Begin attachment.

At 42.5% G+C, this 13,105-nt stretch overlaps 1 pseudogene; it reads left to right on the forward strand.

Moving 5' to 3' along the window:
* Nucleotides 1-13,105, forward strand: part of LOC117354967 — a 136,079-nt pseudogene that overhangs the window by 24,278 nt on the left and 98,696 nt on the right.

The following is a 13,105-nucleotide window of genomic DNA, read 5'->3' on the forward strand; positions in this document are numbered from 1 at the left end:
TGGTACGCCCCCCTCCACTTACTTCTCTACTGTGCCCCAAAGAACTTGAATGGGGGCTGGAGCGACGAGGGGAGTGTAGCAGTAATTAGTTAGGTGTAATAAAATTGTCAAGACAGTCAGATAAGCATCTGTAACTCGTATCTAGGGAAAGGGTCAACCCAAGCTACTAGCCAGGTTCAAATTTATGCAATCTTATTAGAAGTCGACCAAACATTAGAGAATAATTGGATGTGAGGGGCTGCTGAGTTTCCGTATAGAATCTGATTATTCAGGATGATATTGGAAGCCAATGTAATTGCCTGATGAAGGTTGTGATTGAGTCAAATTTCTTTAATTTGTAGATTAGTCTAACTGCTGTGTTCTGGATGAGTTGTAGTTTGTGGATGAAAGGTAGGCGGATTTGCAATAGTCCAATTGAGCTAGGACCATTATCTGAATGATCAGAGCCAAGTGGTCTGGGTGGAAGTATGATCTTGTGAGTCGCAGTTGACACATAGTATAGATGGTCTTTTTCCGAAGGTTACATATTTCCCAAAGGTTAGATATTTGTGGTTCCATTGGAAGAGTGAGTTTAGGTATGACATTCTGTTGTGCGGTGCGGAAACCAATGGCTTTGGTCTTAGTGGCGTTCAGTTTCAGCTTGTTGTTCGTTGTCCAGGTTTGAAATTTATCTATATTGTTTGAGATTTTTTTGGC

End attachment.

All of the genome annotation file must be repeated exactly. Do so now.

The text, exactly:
At 42.5% G+C, this 13,105-nt stretch overlaps 1 pseudogene; it reads left to right on the forward strand.

Moving 5' to 3' along the window:
* Nucleotides 1-13,105, forward strand: part of LOC117354967 — a 136,079-nt pseudogene that overhangs the window by 24,278 nt on the left and 98,696 nt on the right.

The following is a 13,105-nucleotide window of genomic DNA, read 5'->3' on the forward strand; positions in this document are numbered from 1 at the left end:
TGGTACGCCCCCCTCCACTTACTTCTCTACTGTGCCCCAAAGAACTTGAATGGGGGCTGGAGCGACGAGGGGAGTGTAGCAGTAATTAGTTAGGTGTAATAAAATTGTCAAGACAGTCAGATAAGCATCTGTAACTCGTATCTAGGGAAAGGGTCAACCCAAGCTACTAGCCAGGTTCAAATTTATGCAATCTTATTAGAAGTCGACCAAACATTAGAGAATAATTGGATGTGAGGGGCTGCTGAGTTTCCGTATAGAATCTGATTATTCAGGATGATATTGGAAGCCAATGTAATTGCCTGATGAAGGTTGTGATTGAGTCAAATTTCTTTAATTTGTAGATTAGTCTAACTGCTGTGTTCTGGATGAGTTGTAGTTTGTGGATGAAAGGTAGGCGGATTTGCAATAGTCCAATTGAGCTAGGACCATTATCTGAATGATCAGAGCCAAGTGGTCTGGGTGGAAGTATGATCTTGTGAGTCGCAGTTGACACATAGTATAGATGGTCTTTTTCCGAAGGTTACATATTTCCCAAAGGTTAGATATTTGTGGTTCCATTGGAAGAGTGAGTTTAGGTATGACATTCTGTTGTGCGGTGCGGAAACCAATGGCTTTGGTCTTAGTGGCGTTCAGTTTCAGCTTGTTGTTCGTTGTCCAGGTTTGAAATTTATCTATATTGTTTGAGATTTTTTTGGC